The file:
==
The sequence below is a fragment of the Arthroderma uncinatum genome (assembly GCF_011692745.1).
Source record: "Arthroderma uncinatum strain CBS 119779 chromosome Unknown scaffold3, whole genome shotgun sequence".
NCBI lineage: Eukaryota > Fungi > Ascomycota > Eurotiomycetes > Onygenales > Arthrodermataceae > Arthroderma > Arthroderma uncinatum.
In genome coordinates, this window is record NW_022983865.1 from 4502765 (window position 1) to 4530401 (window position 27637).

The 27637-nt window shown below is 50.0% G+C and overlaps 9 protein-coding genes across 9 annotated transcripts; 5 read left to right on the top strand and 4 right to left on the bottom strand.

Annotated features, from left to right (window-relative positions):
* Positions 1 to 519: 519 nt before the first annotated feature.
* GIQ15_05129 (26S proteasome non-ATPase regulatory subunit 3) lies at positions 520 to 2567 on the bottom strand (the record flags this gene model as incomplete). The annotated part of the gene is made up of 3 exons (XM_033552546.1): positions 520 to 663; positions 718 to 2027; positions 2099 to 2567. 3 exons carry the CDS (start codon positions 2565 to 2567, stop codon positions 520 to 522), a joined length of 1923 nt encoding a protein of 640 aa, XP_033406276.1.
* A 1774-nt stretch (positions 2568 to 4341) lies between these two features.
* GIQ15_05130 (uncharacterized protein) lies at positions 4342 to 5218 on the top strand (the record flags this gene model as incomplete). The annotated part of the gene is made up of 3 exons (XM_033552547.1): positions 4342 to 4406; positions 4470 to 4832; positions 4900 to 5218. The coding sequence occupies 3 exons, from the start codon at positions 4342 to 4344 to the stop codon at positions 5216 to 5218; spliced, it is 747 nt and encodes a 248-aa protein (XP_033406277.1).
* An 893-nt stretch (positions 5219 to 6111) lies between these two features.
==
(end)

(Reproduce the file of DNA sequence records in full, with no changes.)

The sequence below is a fragment of the Arthroderma uncinatum genome (assembly GCF_011692745.1).
Source record: "Arthroderma uncinatum strain CBS 119779 chromosome Unknown scaffold3, whole genome shotgun sequence".
NCBI lineage: Eukaryota > Fungi > Ascomycota > Eurotiomycetes > Onygenales > Arthrodermataceae > Arthroderma > Arthroderma uncinatum.
In genome coordinates, this window is record NW_022983865.1 from 4502765 (window position 1) to 4530401 (window position 27637).

The 27637-nt window shown below is 50.0% G+C and overlaps 9 protein-coding genes across 9 annotated transcripts; 5 read left to right on the top strand and 4 right to left on the bottom strand.

Annotated features, from left to right (window-relative positions):
* Positions 1 to 519: 519 nt before the first annotated feature.
* GIQ15_05129 (26S proteasome non-ATPase regulatory subunit 3) lies at positions 520 to 2567 on the bottom strand (the record flags this gene model as incomplete). The annotated part of the gene is made up of 3 exons (XM_033552546.1): positions 520 to 663; positions 718 to 2027; positions 2099 to 2567. 3 exons carry the CDS (start codon positions 2565 to 2567, stop codon positions 520 to 522), a joined length of 1923 nt encoding a protein of 640 aa, XP_033406276.1.
* A 1774-nt stretch (positions 2568 to 4341) lies between these two features.
* GIQ15_05130 (uncharacterized protein) lies at positions 4342 to 5218 on the top strand (the record flags this gene model as incomplete). The annotated part of the gene is made up of 3 exons (XM_033552547.1): positions 4342 to 4406; positions 4470 to 4832; positions 4900 to 5218. The coding sequence occupies 3 exons, from the start codon at positions 4342 to 4344 to the stop codon at positions 5216 to 5218; spliced, it is 747 nt and encodes a 248-aa protein (XP_033406277.1).
* An 893-nt stretch (positions 5219 to 6111) lies between these two features.